Assumptions behind Blair's language plan

15th December 1995 at 00:00
It is laudable of Tony Blair to include the teaching of a foreign language in all primary schools in his party's education plan. At present, those who can afford it learn French in a private club after school, while those who can't are taught a foreign language in under-resourced schools - if they are lucky. Classes are invariably oversized and teachers often have not been given the necessary linguistic or methodological skills to do the job properly.

Of course well-timed pre-election promises are nothing new. Let's assume, however, that Tony Blair is serious in his intention. Let's also assume that he did some homework before he made his promise and that he has evaluated research findings past and present. Let's hope that he knows how young children learn a foreign language in the classroom and that he knows what he wants.

Let's assume that he has thought about the age he wants children to start learning a language, that he knows which language or languages he wants them to learn, including community languages, and how much time he wants them to spend learning.

Most importantly, however, let's hope he knows where the teachers will come from, how they will be trained and who will train them in schools during the school-based component of their course.

Let's also hope that he's allocated sufficient funding and that he has thought about the possibility of having to rewrite the national curriculum for key stages 3 and 4. Unless, of course, he's talking about the year 2000.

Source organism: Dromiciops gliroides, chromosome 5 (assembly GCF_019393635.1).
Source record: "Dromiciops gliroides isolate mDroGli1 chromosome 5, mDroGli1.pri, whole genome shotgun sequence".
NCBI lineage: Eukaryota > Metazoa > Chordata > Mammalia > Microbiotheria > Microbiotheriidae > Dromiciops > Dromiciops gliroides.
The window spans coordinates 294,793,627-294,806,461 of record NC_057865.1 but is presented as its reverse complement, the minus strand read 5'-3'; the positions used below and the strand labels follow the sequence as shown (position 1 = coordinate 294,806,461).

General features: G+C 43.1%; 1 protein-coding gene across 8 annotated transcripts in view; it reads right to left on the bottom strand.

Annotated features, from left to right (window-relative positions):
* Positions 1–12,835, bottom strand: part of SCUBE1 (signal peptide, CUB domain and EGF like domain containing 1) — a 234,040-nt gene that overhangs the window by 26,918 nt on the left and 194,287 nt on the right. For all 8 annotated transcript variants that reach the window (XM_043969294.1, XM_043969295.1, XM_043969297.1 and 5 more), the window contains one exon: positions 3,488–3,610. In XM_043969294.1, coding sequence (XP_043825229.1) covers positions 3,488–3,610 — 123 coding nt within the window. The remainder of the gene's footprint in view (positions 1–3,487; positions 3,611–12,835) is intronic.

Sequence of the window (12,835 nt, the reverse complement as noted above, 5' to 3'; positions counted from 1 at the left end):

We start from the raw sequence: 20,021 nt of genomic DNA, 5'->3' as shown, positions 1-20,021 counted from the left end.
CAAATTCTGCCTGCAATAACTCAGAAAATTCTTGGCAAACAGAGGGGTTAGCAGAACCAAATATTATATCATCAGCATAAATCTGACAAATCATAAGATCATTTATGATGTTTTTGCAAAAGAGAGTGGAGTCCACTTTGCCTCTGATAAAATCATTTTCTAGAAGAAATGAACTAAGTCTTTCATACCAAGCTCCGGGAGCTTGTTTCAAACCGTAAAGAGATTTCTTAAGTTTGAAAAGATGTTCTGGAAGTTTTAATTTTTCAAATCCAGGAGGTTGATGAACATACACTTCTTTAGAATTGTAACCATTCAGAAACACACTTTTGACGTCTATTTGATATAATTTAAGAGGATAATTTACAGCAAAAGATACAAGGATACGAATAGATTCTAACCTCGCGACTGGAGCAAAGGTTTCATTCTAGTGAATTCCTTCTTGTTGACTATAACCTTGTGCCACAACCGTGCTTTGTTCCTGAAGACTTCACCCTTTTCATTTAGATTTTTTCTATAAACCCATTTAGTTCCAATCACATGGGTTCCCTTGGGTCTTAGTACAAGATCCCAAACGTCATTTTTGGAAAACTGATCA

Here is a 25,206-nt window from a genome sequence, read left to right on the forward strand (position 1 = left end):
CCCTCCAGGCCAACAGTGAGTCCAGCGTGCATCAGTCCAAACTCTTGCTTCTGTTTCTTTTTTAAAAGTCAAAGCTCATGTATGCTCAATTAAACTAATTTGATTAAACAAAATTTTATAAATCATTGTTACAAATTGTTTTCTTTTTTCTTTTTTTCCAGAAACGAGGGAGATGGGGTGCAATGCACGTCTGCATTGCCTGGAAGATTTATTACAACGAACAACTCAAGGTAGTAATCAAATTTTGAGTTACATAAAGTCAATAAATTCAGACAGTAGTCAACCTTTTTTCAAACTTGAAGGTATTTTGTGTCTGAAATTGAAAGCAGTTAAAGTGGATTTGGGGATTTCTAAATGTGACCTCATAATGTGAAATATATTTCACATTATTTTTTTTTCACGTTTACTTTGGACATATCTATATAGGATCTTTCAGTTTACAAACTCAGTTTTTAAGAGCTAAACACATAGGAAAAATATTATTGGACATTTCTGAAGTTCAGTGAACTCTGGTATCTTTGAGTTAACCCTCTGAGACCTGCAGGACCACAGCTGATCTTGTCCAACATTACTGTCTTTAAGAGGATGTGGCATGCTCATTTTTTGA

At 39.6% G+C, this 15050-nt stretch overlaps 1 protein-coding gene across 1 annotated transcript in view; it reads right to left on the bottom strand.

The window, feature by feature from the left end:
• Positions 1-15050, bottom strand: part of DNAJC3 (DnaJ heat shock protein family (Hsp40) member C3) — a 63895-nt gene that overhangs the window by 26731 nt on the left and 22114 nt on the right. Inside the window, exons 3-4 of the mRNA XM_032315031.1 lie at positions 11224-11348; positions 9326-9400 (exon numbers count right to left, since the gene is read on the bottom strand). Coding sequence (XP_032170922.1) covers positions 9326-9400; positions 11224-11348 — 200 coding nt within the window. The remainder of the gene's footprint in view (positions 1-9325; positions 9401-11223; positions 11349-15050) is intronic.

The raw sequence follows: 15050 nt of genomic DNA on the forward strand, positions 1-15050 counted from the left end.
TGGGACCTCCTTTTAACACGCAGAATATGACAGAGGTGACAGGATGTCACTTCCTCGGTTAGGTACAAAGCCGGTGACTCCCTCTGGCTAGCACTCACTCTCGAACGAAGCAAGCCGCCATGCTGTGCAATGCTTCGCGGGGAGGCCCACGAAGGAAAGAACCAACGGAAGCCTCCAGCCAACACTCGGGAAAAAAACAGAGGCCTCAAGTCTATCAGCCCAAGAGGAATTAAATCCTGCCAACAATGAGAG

In which case there's still time to do the thinking.

BEATE POOLE 14 Saxon Drive West Acton London W3

Log-in as an existing print or digital subscriber

Forgotten your subscriber ID?


To access this content and the full TES archive, subscribe now.

View subscriber offers


Get TES online and delivered to your door – for less than the price of a coffee

Save 33% off the cover price with this great subscription offer. Every copy delivered to your door by first-class post, plus full access to TES online and the TES app for just £1.90 per week.
Subscribers also enjoy a range of fantastic offers and benefits worth over £270:

  • Discounts off TES Institute courses
  • Access over 200,000 articles in the TES online archive
  • Free Tastecard membership worth £79.99
  • Discounts with Zipcar,, Virgin Wines and other partners
Order your low-cost subscription today